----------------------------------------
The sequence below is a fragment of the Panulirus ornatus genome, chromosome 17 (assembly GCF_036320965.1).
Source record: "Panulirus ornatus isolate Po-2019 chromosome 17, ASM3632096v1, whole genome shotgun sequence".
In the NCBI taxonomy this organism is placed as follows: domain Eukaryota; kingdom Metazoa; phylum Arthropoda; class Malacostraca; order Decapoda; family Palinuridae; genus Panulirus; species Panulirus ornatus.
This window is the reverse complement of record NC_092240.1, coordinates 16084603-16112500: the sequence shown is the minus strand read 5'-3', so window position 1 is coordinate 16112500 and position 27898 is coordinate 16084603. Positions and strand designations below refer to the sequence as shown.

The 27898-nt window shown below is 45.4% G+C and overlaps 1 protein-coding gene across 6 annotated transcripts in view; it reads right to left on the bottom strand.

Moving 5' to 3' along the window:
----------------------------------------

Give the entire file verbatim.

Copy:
The sequence below is a fragment of the Panulirus ornatus genome, chromosome 17 (assembly GCF_036320965.1).
Source record: "Panulirus ornatus isolate Po-2019 chromosome 17, ASM3632096v1, whole genome shotgun sequence".
In the NCBI taxonomy this organism is placed as follows: domain Eukaryota; kingdom Metazoa; phylum Arthropoda; class Malacostraca; order Decapoda; family Palinuridae; genus Panulirus; species Panulirus ornatus.
This window is the reverse complement of record NC_092240.1, coordinates 16084603-16112500: the sequence shown is the minus strand read 5'-3', so window position 1 is coordinate 16112500 and position 27898 is coordinate 16084603. Positions and strand designations below refer to the sequence as shown.

The 27898-nt window shown below is 45.4% G+C and overlaps 1 protein-coding gene across 6 annotated transcripts in view; it reads right to left on the bottom strand.

Moving 5' to 3' along the window: